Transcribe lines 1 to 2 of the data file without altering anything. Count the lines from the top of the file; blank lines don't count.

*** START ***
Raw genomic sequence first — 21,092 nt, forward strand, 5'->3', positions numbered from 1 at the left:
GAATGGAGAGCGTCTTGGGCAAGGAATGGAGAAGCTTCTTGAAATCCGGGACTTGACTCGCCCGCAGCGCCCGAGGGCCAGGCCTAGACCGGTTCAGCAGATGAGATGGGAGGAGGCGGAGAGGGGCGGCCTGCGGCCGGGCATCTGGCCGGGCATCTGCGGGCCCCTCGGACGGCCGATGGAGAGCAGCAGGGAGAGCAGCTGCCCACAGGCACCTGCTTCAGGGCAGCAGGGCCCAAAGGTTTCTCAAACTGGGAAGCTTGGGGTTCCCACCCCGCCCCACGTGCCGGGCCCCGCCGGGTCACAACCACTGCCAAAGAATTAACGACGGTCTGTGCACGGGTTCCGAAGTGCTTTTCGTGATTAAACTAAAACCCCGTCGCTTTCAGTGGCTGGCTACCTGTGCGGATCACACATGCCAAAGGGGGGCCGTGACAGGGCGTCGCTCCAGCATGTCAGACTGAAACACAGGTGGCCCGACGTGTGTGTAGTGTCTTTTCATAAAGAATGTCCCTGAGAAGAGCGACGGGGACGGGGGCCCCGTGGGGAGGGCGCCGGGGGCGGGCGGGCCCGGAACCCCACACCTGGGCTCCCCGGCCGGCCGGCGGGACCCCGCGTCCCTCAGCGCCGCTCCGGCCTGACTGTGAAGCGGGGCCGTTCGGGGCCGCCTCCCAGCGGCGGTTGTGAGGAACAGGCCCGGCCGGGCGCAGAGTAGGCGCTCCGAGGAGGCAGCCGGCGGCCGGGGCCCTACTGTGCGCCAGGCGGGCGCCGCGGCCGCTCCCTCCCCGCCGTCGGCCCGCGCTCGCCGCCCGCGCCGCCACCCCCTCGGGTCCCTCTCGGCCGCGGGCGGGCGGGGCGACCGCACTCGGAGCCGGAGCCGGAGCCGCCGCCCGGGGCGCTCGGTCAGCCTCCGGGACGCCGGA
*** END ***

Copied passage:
Raw genomic sequence first — 21,092 nt, forward strand, 5'->3', positions numbered from 1 at the left:
GAATGGAGAGCGTCTTGGGCAAGGAATGGAGAAGCTTCTTGAAATCCGGGACTTGACTCGCCCGCAGCGCCCGAGGGCCAGGCCTAGACCGGTTCAGCAGATGAGATGGGAGGAGGCGGAGAGGGGCGGCCTGCGGCCGGGCATCTGGCCGGGCATCTGCGGGCCCCTCGGACGGCCGATGGAGAGCAGCAGGGAGAGCAGCTGCCCACAGGCACCTGCTTCAGGGCAGCAGGGCCCAAAGGTTTCTCAAACTGGGAAGCTTGGGGTTCCCACCCCGCCCCACGTGCCGGGCCCCGCCGGGTCACAACCACTGCCAAAGAATTAACGACGGTCTGTGCACGGGTTCCGAAGTGCTTTTCGTGATTAAACTAAAACCCCGTCGCTTTCAGTGGCTGGCTACCTGTGCGGATCACACATGCCAAAGGGGGGCCGTGACAGGGCGTCGCTCCAGCATGTCAGACTGAAACACAGGTGGCCCGACGTGTGTGTAGTGTCTTTTCATAAAGAATGTCCCTGAGAAGAGCGACGGGGACGGGGGCCCCGTGGGGAGGGCGCCGGGGGCGGGCGGGCCCGGAACCCCACACCTGGGCTCCCCGGCCGGCCGGCGGGACCCCGCGTCCCTCAGCGCCGCTCCGGCCTGACTGTGAAGCGGGGCCGTTCGGGGCCGCCTCCCAGCGGCGGTTGTGAGGAACAGGCCCGGCCGGGCGCAGAGTAGGCGCTCCGAGGAGGCAGCCGGCGGCCGGGGCCCTACTGTGCGCCAGGCGGGCGCCGCGGCCGCTCCCTCCCCGCCGTCGGCCCGCGCTCGCCGCCCGCGCCGCCACCCCCTCGGGTCCCTCTCGGCCGCGGGCGGGCGGGGCGACCGCACTCGGAGCCGGAGCCGGAGCCGCCGCCCGGGGCGCTCGGTCAGCCTCCGGGACGCCGGA